According to a new report from Variety, Beats was developing a line of Sonos-like speakers before it was acquired by Apple. When the Apple acquisition occurred, development of the connected speakers was stopped, according to the report. Some of the engineers that were working on the project were moved to other teams, while others have since left the company.

The line of speakers that Beats had planned was originally slated to launch before the 2014 holiday season. While the company already offers several Bluetooth-based speakers, the company wanted to develop a new line that combined Bluetooth, WiFi, and NFC technologies to allow for more seamless playback. Beats was planning a large, living room speaker that was reportedly going to be priced at around $750, as well as several smaller, more affordable options.

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Seeing that the speakers were going to feature WiFi, Bluetooth, and NFC, users would have been able to play the same music synchronously throughout the house, while also being directly connected to streaming services like Spotify and Apple Music. Sonos offers a line of speakers like this, but Beats had no interest in partnering with any existing company and wanted to develop the technology from the ground up. This wish, however, reportedly led to a variety of issues for Beats in the developmental process, switching parts and delaying dates on numerous occasions.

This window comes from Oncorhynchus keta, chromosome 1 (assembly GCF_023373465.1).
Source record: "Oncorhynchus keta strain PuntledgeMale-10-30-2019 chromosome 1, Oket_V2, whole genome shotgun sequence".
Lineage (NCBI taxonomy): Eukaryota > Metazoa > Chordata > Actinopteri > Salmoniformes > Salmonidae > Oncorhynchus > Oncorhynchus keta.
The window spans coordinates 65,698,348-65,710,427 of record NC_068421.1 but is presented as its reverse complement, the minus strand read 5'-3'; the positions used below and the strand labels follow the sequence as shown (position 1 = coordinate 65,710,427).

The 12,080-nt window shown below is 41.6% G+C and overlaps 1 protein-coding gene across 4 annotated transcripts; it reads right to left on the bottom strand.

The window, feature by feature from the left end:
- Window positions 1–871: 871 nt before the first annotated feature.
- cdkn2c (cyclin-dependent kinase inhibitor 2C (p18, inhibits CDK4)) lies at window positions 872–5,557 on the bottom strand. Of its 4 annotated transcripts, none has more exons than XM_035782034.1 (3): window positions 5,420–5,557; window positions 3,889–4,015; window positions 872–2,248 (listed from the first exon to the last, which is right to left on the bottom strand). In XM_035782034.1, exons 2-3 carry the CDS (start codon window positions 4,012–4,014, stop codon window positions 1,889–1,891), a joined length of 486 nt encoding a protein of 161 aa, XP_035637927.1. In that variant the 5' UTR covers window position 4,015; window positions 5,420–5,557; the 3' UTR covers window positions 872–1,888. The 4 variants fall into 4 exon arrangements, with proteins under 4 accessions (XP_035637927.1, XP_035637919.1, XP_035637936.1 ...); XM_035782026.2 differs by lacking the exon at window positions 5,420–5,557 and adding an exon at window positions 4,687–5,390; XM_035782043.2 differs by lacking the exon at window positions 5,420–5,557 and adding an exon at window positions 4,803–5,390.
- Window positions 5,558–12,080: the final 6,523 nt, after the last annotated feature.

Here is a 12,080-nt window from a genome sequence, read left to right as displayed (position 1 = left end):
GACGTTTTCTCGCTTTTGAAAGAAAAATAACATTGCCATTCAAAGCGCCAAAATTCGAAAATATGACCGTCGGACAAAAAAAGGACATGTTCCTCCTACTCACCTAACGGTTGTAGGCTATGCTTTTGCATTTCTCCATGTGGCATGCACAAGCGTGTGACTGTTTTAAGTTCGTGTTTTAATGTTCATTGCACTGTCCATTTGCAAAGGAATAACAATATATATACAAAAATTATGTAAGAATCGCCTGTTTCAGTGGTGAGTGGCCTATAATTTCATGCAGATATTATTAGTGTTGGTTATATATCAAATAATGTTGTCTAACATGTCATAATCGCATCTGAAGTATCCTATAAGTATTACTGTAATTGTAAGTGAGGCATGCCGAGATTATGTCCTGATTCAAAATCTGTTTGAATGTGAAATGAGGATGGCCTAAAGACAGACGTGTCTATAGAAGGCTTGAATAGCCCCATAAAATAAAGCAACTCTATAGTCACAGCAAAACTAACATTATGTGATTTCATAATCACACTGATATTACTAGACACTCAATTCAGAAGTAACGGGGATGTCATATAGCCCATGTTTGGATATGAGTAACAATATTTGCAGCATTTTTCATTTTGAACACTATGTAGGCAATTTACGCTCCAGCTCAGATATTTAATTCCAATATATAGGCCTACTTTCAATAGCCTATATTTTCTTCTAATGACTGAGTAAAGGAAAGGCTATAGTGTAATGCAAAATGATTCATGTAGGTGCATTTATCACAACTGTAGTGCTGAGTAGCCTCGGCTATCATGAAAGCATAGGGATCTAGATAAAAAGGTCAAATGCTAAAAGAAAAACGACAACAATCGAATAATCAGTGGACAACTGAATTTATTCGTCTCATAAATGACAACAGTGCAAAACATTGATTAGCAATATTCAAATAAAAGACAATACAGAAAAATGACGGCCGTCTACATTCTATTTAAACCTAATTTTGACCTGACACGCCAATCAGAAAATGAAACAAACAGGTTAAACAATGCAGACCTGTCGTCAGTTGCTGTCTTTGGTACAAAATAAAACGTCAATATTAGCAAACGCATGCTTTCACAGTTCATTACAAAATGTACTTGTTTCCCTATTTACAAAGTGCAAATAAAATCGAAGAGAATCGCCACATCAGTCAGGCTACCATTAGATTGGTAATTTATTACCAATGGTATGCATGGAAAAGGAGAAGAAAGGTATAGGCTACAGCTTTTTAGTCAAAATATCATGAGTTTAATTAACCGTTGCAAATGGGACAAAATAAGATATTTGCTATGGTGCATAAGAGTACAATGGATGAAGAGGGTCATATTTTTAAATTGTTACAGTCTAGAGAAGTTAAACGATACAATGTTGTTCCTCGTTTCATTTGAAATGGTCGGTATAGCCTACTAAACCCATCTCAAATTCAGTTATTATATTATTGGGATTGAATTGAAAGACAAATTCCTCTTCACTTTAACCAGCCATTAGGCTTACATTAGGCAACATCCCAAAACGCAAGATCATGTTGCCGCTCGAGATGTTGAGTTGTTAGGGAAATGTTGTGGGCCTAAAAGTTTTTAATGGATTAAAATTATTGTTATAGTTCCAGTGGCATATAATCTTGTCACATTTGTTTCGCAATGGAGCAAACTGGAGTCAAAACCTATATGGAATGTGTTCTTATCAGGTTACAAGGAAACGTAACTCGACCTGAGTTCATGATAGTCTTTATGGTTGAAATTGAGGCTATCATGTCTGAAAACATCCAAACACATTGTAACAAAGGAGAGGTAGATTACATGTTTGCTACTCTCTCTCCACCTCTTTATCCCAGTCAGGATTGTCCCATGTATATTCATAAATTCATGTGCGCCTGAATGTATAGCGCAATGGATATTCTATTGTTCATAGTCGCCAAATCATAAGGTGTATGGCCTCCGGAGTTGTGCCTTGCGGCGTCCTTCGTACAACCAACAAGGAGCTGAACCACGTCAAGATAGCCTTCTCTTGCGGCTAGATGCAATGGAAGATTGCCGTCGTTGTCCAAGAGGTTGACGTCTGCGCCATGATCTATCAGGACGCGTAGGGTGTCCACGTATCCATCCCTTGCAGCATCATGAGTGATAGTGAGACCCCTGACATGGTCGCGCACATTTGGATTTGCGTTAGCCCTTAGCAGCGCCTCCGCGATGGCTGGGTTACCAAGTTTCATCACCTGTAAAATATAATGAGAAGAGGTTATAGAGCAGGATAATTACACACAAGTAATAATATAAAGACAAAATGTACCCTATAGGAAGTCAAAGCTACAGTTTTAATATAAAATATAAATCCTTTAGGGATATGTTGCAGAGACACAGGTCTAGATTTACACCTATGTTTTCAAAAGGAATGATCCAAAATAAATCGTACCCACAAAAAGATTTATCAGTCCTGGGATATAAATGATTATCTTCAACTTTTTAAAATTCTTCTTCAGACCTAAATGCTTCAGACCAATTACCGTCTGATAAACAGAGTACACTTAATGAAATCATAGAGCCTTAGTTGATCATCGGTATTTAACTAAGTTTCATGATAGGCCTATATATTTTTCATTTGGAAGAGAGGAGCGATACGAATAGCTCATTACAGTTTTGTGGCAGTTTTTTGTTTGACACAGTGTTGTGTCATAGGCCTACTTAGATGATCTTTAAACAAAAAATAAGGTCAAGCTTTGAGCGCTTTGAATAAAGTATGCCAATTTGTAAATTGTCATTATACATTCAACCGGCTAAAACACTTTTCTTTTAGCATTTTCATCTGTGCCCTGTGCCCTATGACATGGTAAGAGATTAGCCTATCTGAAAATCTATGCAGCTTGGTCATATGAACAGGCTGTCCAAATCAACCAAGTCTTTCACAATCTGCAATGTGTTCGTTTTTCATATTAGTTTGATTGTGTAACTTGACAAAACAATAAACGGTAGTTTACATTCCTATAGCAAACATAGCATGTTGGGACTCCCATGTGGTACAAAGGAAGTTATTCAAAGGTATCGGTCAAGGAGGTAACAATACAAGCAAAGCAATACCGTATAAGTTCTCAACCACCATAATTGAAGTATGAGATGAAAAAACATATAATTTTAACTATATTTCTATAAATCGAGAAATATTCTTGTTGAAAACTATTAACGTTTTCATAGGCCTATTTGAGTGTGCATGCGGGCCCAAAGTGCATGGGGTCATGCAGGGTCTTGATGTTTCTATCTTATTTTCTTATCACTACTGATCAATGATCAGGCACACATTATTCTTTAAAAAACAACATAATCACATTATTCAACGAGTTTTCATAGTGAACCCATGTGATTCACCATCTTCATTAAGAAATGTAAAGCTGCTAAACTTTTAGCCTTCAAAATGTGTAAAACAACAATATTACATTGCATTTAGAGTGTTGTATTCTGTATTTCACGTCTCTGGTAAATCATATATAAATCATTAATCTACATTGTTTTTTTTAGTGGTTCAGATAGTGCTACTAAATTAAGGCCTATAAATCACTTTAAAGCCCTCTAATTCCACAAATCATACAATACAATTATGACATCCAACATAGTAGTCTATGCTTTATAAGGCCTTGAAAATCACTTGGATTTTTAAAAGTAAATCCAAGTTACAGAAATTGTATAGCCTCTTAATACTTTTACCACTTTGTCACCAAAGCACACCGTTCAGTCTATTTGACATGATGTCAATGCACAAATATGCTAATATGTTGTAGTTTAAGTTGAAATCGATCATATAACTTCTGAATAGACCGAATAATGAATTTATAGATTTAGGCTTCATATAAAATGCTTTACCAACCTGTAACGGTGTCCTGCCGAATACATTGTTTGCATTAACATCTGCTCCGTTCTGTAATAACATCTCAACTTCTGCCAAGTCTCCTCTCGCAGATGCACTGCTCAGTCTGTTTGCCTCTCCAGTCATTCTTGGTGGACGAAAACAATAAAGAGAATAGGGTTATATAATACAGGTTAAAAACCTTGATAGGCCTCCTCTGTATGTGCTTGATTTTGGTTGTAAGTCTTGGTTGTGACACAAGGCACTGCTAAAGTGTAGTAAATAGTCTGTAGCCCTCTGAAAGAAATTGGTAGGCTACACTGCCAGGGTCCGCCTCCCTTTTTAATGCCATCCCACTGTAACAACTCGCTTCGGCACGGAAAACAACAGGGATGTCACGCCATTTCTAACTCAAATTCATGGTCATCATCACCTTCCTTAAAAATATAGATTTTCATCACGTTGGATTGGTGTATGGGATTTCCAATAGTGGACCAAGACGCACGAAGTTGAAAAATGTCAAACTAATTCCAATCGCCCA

Because of the developmental issues, Apple made the call to kill the project, according to some sources. Variety notes, however, that some believe that the project was simply put on hiatus and could reenter development at some point.

The report goes on to note that Apple isn’t totally sold on Beats’ hardware business at this point. One source speaking with Variety estimates that 50 percent of Beats employees have left or been fired since Apple acquired the company. Perhaps most notably, however, Beats’ chief product officer and its head of loudspeaker engineering have both left the company over the last few months.

Earlier this month, Apple announced a recall of the Beats Pill XL speakers, citing overheating and fire concerns. Further highlighting Apple’s lack of interest in Beats hardware, the company didn’t offer to replace or service the speakers, only reimburse customers. Since acquiring Beats, Apple has introduced several new colors of the company’s headphones to match its own products, but nothing else.

With Apple Music launching later this month, it makes sense for Apple to have paused development on new Beats hardware in an effort to focus on the streaming service’s development. Given the brand recognition Beats carries, however, it doesn’t make a lot of sense for Apple to shelve its hardware completely.

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